HURDLE GALS: Track Stars Dawn Harper & Kellie Wells Grab Medals, LoLo Jones GOES OFF On Media After Losing
The YBF chicks are looking to dominate the track & field races in London. So far, both Kellie Wells and Dawn Harper copped medals during last night's 100-meter Hurdles race. And after their USA teammate LoLo Jones came in fourth, she went in on the media this morning about why she believes she's getting crucified for losing.
In a super close race ending with Australia taking the Gold, TEAM USA also scored two medals--Dawn Harper taking the Silver and Kellie Williams taking the Bronze.
Dawn (pictured above) said about the race:
"When I leaned at the [finish] line, I looked over and that's when I finally saw her," Harper said of Pearson. "And I was like, 'Did I sneak? Did I just sneak and get past her?' I looked up, and I actually realized I didn't win when I saw her fall to the ground. I was like 'Dang it, she's happy. She just won.' "
"12.37 is not bad. I cannot be mad. I enjoyed the whole process."
The 28-year-old from East St. Louis, Illinois took the Gold in this same race at the Beijing Olympics in 2008. But silver is something to cheer for too!
And the Nike sponsored Hampton University grad Kellie Wells is just as happy about her bronze.
But LoLo Jones, who has become a celebrity due to her strong stance on her Christianity, saving herself for marriage and making a comeback after her Beijing Olympics bout, isn't happy.
She came in 4th, and she feels like people are on her case for it. Despite most media outlets being extremely supportive of her career and the fact she's a record holder who is doing big things on the track, LoLo feels like all media is against her.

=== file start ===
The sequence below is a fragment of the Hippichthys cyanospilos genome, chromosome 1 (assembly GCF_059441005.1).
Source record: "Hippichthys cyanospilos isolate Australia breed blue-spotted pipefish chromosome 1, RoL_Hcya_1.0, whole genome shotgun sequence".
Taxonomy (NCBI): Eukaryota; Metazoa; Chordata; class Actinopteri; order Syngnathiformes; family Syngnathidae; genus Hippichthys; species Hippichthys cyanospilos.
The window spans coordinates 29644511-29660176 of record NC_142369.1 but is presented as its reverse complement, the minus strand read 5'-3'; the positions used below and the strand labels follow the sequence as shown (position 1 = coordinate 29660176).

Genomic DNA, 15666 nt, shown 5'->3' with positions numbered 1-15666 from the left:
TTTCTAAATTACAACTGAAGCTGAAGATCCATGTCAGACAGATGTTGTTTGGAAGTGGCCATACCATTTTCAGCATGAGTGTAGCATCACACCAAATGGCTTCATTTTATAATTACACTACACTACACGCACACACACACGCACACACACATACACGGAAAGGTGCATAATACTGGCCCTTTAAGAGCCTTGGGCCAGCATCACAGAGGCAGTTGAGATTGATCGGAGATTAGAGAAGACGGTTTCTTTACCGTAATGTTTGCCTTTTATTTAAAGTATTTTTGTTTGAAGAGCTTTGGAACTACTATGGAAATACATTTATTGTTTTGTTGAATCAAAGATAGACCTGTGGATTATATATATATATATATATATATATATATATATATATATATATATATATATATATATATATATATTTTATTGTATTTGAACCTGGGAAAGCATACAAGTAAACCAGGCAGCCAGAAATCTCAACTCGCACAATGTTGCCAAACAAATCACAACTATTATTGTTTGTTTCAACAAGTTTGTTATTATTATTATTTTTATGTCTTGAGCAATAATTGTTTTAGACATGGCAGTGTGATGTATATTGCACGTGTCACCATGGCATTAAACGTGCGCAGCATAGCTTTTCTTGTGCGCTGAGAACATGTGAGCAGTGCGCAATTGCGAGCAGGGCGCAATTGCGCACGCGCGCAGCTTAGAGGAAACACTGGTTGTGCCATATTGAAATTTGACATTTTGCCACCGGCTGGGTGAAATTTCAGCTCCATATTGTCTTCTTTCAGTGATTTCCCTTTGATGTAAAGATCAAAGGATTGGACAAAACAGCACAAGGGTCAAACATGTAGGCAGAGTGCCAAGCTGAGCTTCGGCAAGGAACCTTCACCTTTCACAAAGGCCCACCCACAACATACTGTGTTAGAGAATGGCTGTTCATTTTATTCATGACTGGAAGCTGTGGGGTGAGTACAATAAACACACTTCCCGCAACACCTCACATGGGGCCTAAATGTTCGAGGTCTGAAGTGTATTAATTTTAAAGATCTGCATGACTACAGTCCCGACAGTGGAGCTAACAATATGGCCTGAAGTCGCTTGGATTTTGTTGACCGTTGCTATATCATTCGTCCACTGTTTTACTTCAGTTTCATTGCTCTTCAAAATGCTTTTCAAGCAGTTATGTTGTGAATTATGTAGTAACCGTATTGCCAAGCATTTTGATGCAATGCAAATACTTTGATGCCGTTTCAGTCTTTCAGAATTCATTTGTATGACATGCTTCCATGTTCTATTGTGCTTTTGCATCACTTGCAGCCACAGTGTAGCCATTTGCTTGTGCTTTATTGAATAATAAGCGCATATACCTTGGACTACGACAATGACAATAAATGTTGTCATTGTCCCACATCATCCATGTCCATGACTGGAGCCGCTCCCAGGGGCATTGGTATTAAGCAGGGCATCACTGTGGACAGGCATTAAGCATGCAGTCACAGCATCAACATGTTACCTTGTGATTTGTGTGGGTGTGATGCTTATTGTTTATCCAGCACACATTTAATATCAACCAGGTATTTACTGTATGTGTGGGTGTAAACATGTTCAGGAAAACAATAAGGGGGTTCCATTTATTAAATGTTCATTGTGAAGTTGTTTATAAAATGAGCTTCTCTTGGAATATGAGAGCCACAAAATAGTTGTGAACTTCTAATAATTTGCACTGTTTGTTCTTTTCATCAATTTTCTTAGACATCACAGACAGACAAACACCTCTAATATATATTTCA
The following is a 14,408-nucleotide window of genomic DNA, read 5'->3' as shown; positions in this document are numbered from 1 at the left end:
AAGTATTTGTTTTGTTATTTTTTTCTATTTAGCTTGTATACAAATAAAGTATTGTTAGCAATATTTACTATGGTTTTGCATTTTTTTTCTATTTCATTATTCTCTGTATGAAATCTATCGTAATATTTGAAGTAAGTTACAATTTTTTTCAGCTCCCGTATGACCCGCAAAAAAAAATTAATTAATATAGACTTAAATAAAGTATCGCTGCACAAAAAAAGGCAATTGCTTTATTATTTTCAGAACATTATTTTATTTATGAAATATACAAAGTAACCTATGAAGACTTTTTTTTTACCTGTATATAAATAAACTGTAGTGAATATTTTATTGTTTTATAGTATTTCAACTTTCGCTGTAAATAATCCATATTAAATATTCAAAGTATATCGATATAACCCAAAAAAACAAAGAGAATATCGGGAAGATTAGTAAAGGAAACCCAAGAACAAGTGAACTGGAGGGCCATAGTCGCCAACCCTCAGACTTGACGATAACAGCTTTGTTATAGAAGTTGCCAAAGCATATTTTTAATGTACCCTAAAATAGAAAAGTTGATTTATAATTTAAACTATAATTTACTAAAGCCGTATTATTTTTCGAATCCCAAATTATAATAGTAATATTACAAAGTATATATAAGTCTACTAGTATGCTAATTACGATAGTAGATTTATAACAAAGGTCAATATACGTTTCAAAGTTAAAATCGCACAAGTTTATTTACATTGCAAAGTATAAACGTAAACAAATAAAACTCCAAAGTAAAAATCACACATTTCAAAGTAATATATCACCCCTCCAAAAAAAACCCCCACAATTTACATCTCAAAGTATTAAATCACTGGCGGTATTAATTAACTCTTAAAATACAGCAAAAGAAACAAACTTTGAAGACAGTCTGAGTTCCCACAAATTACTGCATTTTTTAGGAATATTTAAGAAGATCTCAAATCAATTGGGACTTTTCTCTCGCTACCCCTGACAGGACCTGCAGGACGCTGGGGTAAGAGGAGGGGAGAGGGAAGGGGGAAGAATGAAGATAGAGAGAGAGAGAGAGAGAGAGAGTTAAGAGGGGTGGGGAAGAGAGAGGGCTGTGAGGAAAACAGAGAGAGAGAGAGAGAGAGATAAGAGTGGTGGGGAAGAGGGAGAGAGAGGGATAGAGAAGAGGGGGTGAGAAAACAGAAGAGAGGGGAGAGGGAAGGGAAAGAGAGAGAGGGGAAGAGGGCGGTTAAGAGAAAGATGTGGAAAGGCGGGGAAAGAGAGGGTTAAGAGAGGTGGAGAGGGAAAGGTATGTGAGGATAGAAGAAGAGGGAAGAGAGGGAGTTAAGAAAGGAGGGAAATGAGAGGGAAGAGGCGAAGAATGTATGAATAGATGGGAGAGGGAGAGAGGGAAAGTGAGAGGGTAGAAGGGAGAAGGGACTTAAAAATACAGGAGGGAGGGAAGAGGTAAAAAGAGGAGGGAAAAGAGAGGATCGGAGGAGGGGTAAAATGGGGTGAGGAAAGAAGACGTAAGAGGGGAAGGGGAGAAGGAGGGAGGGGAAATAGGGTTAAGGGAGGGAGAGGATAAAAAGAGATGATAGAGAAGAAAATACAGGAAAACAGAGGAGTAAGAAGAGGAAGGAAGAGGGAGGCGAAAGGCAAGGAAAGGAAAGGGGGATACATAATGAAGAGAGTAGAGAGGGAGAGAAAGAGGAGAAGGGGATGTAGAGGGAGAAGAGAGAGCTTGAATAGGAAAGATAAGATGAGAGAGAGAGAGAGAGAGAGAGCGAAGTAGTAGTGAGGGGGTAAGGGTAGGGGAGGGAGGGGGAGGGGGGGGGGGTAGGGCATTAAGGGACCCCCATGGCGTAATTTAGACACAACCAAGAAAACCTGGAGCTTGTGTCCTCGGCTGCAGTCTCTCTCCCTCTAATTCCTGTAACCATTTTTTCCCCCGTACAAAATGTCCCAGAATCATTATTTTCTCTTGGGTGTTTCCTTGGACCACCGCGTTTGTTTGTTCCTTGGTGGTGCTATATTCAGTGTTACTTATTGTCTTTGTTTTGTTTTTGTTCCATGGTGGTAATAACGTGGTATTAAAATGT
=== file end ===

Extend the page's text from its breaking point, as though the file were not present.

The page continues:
The NYT did a profile on the 30-year-old a few days before the race and one point said, "Jones has decided she will be whatever anyone wants her to be — vixen, virgin, victim — to draw attention to herself and the many products she endorses."
The Times also quoted an academic who had a few words people deemed as scathing:
“It reminds me of Anna Kournikova,” said Janice Forsyth, the director of the International Centre for Olympic Studies at the University of Western Ontario.
This was a reference to the former Russian tennis player whose looks received far more attention than her relatively meager skills.
“It’s really a sad commentary on the industry Lolo is in,” Forsyth said. “Limited opportunities are there for women to gain a foothold unless they sell themselves as sex kittens or virgins for sale. I don’t know if this is Lolo being Lolo or part of a marketing scheme to remain relevant in an Olympic industry where if you are not the Olympic champion, you are nothing.”
LoLo went on "The Today Show" this morning in tears (she was also in tears after coming in first in the qualifying race and said people are "hating on her") and stated:
"I think it was crazy just because it was two days before I competed, and then the fact that it was from a U.S. media," Jones tearfully told the Today Show following her fourth-place finish in the 100-meter hurdles. "They should be supporting our U.S. Olympic athletes and instead they just ripped me to shreds. I just thought that that was crazy because I worked six days a week, every day, for four years for a 12-second race and the fact that they just tore me apart, which is heartbreaking."
"They didn't even do their research, calling me the Anna Kournikova of track," she said. "I have the American record. I am the American record holder indoors, I have two world indoor titles. Just because I don't boast about these things, I don't think I should be ripped apart by media. I laid it out there, fought hard for my country and it's just a shame that I have to deal with so much backlash when I'm already so brokenhearted as it is."
Again, a huge percentage of media, us included, praise her for her talents. And never in history has every single media outlet adored an athlete. There will always be criticism, especially on the professional level that one chose to enter and get paid for. The real test is can you move past it and do what you came to do.